An elite eight comprise the core ensemble, though everyone in the production— in a sense— is a part of the ensemble. This octet is Mister Mister’s Liberty Committee, compiled together from stereotypes of your culturally affluent— or those readily purchased and acquired by the culturally affluent— and they are responsible for a hefty of the musical storytelling in the show. Whether it’s Reverend Salvation (Brandon Love) who basks in the green and gold lighting effects (compliments of Vreatt) during “Hard Times/The Sermon” or the pinched, snide, and squeaky trio from the university, President Prexy (Barbara Madison Hauck), Professor Mamie (Chelsea Paradiso) and Professor Trixie (Meghan Taylor) putting in their opinionated opinions during “Faculty Room”, there’s a little nugget of exposure for everyone. Hauck, Paradiso, and Taylor rely heavily on their physical gestures and vocal affectation to differentiate their characters from the ordinary elitists among the group.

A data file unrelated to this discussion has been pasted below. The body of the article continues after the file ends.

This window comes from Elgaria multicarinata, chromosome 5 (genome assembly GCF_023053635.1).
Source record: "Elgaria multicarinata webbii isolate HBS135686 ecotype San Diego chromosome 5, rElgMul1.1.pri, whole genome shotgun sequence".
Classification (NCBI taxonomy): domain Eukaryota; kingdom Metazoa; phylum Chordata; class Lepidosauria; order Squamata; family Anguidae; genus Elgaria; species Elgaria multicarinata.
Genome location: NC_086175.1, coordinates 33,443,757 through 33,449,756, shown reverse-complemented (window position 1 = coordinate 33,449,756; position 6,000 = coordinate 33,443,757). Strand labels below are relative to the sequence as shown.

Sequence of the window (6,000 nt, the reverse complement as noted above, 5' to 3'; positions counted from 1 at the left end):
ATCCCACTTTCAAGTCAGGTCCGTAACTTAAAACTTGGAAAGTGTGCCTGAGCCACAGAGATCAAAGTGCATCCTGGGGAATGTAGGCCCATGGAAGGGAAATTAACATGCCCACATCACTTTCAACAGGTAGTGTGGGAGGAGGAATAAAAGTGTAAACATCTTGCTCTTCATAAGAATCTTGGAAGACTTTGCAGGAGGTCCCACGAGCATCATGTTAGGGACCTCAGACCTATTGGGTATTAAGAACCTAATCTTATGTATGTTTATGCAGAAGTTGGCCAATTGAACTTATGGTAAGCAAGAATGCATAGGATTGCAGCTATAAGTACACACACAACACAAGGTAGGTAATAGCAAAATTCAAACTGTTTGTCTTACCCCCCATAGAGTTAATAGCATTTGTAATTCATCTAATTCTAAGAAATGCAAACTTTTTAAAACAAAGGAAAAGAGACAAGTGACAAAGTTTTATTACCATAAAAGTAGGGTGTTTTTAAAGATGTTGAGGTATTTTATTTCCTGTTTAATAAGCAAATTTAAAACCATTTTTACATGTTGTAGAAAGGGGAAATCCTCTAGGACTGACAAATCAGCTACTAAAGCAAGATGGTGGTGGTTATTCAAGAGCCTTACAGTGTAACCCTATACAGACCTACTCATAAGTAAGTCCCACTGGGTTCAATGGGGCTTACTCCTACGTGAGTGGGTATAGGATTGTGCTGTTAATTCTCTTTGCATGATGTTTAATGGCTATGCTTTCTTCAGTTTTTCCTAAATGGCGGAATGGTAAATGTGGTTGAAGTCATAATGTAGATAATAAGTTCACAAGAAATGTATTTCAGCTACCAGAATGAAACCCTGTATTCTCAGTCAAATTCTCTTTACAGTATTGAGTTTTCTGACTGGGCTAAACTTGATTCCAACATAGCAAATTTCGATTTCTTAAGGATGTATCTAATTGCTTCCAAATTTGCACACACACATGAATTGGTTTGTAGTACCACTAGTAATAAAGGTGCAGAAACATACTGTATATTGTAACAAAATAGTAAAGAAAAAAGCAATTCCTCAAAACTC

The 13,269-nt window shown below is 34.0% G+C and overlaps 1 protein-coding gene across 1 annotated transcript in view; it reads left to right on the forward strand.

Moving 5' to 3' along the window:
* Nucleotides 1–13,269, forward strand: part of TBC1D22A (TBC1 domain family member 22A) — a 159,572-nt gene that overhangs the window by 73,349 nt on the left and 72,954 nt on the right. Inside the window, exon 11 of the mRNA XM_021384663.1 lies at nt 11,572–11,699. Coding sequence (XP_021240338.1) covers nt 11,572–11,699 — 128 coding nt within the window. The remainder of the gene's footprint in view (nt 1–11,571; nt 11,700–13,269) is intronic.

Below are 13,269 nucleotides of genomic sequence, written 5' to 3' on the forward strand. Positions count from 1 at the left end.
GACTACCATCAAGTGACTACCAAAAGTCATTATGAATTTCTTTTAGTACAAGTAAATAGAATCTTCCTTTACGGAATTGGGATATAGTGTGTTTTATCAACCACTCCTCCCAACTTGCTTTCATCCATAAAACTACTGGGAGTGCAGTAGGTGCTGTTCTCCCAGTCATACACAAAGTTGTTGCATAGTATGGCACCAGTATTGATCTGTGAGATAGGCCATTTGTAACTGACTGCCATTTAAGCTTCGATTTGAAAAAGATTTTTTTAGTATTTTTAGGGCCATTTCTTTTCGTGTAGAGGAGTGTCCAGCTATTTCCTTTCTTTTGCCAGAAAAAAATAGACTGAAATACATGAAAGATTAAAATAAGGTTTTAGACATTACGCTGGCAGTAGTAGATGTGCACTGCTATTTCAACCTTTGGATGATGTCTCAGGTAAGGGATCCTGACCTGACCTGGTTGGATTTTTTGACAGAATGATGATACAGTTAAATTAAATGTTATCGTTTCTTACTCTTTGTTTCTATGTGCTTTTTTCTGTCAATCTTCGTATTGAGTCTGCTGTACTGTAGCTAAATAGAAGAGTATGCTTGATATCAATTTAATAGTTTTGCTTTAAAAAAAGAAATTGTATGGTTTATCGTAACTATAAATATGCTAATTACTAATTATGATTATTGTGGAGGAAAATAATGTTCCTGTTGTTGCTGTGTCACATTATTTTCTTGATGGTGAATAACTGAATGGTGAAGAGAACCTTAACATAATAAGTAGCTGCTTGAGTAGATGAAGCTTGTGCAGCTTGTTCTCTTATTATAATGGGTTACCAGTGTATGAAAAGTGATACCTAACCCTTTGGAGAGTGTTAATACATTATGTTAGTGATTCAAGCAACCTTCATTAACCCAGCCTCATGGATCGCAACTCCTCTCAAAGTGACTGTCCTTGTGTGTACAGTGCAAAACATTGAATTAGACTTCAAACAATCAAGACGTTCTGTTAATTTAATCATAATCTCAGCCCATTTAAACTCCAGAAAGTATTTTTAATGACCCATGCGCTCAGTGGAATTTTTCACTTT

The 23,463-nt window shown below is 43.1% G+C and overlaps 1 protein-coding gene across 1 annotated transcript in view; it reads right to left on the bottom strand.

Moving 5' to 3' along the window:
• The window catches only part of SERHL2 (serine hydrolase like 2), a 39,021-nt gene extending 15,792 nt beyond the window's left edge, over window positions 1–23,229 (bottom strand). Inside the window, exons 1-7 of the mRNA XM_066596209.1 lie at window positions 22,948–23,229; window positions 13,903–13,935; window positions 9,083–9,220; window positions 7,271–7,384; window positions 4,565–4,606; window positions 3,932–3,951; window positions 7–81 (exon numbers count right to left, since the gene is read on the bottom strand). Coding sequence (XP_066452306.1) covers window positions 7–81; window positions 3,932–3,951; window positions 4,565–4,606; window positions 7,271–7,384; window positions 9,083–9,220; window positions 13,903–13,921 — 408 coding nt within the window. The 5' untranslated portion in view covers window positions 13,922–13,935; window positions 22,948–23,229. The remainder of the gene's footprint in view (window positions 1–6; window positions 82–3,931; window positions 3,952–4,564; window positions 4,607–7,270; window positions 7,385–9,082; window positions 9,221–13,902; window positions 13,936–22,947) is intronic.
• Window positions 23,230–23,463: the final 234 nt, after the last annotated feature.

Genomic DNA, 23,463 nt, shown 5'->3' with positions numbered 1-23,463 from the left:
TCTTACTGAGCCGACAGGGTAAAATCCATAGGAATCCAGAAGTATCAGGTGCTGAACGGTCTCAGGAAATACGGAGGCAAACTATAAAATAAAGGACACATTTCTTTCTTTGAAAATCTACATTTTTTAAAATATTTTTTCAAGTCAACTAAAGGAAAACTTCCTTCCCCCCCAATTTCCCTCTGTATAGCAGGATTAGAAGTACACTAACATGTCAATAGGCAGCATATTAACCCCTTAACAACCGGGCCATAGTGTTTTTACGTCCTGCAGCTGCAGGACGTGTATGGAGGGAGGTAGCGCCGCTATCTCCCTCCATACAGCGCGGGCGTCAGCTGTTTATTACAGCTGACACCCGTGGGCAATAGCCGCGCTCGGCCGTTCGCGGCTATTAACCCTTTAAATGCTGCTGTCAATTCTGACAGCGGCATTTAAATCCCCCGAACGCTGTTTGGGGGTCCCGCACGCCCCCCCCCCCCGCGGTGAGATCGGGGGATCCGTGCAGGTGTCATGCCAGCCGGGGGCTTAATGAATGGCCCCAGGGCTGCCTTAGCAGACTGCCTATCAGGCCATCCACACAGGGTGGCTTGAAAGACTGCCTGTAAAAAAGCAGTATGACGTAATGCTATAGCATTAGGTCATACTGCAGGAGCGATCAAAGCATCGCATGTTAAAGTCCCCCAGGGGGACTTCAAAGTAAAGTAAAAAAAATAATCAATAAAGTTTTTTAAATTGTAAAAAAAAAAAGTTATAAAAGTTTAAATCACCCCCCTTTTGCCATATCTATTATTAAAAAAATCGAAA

There’s an entire scene dedicated to the flamboyance and bourgeois nature of artists, portrayed vivaciously over-the-top in a heightened caricature fashion by Yasha (Patrick Gorirossi) and Dauber (Eduard Van Osterom.) Flouncing with flamboyance through three different numbers, “Don’t Let Me Keep You”, “Ask Us Again”, and “Arts For Art’s Sake”— with the latter having a sudden dark and jarring twist to its conclusion— Van Osterom and Gorirossi flagrantly irreverent in their portrayals, making these heightened caricatures so ludicrously over the top that they’re laughable, posing a warped and twisted sense of comic relief to the musical drama. Both are fit of voice and pair delightfully against Mrs. Mister (Allison Bradbury), unfortunately like most instances in the production, some of their wittier and more poignant lyrics get lost in the sound imbalances.